The folks at GoldMoney and Bitcoin Magazine talked to some ordinary people in Cyprus after the recent bank bail-in and put together this video that really makes you feel for those who had nothing to do with the bank dealings that got the island nation into such a mess.
The timing and the results are impossible to predict, but you’d think that, at some point, some alternative to the current monetary system is inevitable, though the powers that be will likely go kicking and screaming toward that outcome.
With time to reflect on Goldman Sachs Vice President Greg Smith’s resignation letter/NY Times op-ed as detailed here yesterday, the financial media is, today, again abuzz, writing and talking about what it all means (see the links post from earlier) while video developers are launching some new material, an example of which is below.
There’s also this offering by a Muppet (the term used by some at Goldman to describe clients who they were “ripping off”) and it includes the following joke that begs the question of whether bankers have finally surpassed lawyers in the jokes department:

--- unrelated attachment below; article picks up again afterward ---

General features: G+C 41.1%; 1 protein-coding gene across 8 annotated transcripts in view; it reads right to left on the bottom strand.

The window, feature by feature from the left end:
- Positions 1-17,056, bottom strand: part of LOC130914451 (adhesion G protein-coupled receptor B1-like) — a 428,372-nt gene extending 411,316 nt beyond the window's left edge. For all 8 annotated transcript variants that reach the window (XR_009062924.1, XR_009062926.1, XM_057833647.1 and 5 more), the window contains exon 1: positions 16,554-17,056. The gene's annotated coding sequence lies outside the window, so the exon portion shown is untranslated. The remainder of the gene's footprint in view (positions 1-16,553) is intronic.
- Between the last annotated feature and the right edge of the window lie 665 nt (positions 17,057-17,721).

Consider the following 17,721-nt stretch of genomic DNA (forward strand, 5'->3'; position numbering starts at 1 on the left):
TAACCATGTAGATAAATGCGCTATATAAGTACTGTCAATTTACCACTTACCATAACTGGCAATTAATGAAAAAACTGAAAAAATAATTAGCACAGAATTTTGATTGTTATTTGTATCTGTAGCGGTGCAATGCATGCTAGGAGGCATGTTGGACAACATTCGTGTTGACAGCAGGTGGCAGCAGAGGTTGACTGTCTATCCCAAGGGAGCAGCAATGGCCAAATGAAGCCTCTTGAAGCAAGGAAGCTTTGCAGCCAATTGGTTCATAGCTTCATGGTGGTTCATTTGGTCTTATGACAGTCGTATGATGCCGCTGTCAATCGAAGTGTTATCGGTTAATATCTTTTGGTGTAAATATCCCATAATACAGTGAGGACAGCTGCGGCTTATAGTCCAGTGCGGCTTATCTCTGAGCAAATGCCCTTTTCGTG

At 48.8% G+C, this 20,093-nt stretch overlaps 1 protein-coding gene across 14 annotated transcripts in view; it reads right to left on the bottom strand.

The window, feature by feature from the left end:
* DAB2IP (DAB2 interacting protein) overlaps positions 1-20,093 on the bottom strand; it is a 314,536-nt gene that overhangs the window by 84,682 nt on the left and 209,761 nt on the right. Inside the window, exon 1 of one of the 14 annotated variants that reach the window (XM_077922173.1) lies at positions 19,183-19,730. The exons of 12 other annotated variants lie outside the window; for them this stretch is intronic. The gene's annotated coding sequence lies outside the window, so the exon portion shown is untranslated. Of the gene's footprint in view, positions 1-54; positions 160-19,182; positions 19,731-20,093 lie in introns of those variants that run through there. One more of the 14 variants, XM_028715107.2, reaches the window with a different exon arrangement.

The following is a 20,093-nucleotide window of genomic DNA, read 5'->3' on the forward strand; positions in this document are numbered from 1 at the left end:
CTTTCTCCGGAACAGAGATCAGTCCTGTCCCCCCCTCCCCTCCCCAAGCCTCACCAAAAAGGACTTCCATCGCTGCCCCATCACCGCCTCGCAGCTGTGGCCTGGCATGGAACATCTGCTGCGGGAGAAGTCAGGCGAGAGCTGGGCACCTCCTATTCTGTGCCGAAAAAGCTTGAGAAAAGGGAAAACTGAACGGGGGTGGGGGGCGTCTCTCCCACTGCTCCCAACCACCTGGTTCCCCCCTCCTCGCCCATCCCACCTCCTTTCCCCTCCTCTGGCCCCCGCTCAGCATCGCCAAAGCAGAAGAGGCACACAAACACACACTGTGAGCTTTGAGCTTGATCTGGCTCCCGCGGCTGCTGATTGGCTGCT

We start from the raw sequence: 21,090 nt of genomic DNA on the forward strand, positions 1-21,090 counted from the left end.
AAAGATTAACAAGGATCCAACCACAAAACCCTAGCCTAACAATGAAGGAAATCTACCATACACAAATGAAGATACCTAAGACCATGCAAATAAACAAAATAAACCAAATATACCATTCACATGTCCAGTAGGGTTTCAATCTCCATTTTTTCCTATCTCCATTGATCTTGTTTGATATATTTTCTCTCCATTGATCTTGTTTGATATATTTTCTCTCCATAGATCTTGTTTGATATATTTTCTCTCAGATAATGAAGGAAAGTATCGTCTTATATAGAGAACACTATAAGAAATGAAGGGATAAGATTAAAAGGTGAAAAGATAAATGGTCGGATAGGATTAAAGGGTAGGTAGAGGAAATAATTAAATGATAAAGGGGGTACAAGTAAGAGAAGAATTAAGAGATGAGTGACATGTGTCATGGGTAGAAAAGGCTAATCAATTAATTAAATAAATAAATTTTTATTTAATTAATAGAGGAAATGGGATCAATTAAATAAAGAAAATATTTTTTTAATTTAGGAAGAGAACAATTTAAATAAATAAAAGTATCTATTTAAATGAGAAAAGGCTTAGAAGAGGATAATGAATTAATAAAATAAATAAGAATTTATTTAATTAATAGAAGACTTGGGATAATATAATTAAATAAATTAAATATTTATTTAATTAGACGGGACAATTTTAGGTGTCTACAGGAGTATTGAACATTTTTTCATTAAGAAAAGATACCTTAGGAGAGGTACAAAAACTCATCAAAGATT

What’s the difference between a dead cat on the road and a dead banker on the road?
Quite the bombshell today in this New York Times op-ed by Greg Smith, a London-based ex-Vampire Squid executive director of equity derivatives on his last day at work as he details how the firm “rips off” its clients that at least five managers refer to as “muppets”
He calls the environment at the firm “toxic and destructive” and lays the blame at how leadership has changed, noting that “if you make enough money for the firm (and are not currently an ax murderer) you will be promoted into a position of influence”. The conclusion? Get rid of the “morally bankrupt people, no matter how much money they make for the firm”.
FT Alphaville had this interesting take on what may have motivated Mr. Smith to vent:
I wonder how his exit interview went. He must have had a little twinkle in his eye…
We haven’t heard too much about the Consumer Financial Protection Bureau lately but, one thing seems certain, if control of the Senate or White House changes hands in the fall, they’ll likely have a much tougher time doing their job in the years ahead.
From the RJ Matson archive at the St. Louis Post Dispatch.